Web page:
Survey finds 10 chains account for 47% of sales

Boredom with look-alikes called niche opportunity


Just 10 companies control nearly half the clothing sales in the United States, according to a report by the NPD Group, a market research firm in Port Washington, N.Y.

"Consumers are ultimately going to say, if store A, store B and store C are all the same, why should I go shopping?," NPD Vice President Kathleen Mercer said. "We can't continue to have the sameness we all feel is in the marketplace right now."

The survey, based on 1998 statistics, finds these retailers -- in order of sales generated -- lay claim to 47 percent of the country's apparel sales: J. C. Penney; Wal-Mart Stores Inc.; Dayton Hudson Corp.; Kmart Corp.; May Co.; Federated Department Stores Inc.; Sears, Roebuck & Co.; Limited Corp.; Dillard's Inc.; and the Gap Inc. The report did not release dollar figures.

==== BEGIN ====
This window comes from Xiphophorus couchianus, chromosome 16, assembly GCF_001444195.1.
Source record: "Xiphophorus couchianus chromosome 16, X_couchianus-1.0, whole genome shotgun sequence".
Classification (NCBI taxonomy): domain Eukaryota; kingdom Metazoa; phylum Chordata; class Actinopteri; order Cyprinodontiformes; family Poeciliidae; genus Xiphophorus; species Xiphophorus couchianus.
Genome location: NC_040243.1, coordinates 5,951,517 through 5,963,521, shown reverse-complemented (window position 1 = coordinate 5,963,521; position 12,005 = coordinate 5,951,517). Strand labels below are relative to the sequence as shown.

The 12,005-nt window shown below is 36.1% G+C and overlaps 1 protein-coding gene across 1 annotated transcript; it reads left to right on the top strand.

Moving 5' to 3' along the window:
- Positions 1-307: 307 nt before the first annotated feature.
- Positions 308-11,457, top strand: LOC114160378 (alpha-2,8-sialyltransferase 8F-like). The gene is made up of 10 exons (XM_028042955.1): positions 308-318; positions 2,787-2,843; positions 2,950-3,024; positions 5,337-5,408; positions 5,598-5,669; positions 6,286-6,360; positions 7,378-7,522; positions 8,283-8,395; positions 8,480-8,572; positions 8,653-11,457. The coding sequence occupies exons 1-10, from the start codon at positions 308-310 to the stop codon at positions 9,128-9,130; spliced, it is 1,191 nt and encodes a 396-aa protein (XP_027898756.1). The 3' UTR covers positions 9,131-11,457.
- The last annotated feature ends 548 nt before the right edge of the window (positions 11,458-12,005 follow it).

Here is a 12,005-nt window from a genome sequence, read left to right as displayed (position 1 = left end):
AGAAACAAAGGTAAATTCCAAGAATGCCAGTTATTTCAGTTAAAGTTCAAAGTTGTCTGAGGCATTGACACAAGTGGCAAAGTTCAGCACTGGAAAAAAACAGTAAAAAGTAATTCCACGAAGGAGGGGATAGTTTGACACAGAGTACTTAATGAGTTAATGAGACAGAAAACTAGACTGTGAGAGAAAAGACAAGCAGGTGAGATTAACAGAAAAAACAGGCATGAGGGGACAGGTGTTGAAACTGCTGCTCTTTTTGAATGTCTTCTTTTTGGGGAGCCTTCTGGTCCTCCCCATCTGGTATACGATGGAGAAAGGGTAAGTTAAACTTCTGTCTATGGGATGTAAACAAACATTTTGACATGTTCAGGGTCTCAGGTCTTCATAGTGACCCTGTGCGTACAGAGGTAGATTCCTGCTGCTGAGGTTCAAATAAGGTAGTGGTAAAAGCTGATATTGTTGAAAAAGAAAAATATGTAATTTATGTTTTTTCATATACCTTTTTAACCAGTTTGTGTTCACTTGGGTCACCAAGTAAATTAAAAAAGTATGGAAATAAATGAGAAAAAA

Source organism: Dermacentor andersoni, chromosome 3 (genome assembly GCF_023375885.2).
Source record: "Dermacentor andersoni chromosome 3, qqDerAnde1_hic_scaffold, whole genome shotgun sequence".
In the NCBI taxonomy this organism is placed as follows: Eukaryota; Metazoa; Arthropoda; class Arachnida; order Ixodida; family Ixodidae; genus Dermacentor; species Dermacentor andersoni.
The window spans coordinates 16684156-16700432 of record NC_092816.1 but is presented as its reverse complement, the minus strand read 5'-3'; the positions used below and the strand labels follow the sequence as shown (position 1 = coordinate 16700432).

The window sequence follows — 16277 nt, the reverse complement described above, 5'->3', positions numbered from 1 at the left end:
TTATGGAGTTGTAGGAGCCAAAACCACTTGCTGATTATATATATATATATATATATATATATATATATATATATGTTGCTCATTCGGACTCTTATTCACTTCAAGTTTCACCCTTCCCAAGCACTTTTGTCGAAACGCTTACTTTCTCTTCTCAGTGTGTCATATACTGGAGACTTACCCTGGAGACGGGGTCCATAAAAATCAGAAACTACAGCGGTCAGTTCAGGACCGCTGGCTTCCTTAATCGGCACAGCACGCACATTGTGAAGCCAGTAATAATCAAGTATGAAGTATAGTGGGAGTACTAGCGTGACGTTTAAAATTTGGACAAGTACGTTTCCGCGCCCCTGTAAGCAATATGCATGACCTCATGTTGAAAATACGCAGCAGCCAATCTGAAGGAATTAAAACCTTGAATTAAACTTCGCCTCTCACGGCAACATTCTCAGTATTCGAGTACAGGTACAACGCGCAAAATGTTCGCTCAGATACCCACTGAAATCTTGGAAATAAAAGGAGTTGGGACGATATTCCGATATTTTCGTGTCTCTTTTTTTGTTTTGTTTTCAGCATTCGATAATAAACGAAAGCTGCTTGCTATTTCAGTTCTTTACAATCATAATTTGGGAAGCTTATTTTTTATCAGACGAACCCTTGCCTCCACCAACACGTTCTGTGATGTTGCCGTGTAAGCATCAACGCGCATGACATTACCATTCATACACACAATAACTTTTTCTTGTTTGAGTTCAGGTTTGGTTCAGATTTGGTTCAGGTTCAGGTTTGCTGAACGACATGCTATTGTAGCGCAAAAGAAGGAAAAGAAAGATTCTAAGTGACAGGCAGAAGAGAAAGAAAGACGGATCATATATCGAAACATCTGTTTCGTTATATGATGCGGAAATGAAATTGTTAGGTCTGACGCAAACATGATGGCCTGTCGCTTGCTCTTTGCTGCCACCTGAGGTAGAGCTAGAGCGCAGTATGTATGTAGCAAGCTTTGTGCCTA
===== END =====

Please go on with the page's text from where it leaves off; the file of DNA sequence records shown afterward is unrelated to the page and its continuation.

In 1990, the NPD Group found the top 10 retailers controlled 35 percent of industry sales.

The top 10's increased share of the market was attributed to a flurry of retail consolidations.

"Is it good or bad for the people? It's pretty irrelevant," said George Rosenbaum, chief executive of Leo J. Shapiro & Associates, a Chicago market research firm that studies buying habits.

Rosenbaum said specialty stores and smaller retailers are capitalizing on consumer boredom with department stores, creating a vibrant market for those retailers. "For the talented independent retailer with a point of view, times have never been better," he said.

Pub Date: 5/02/99

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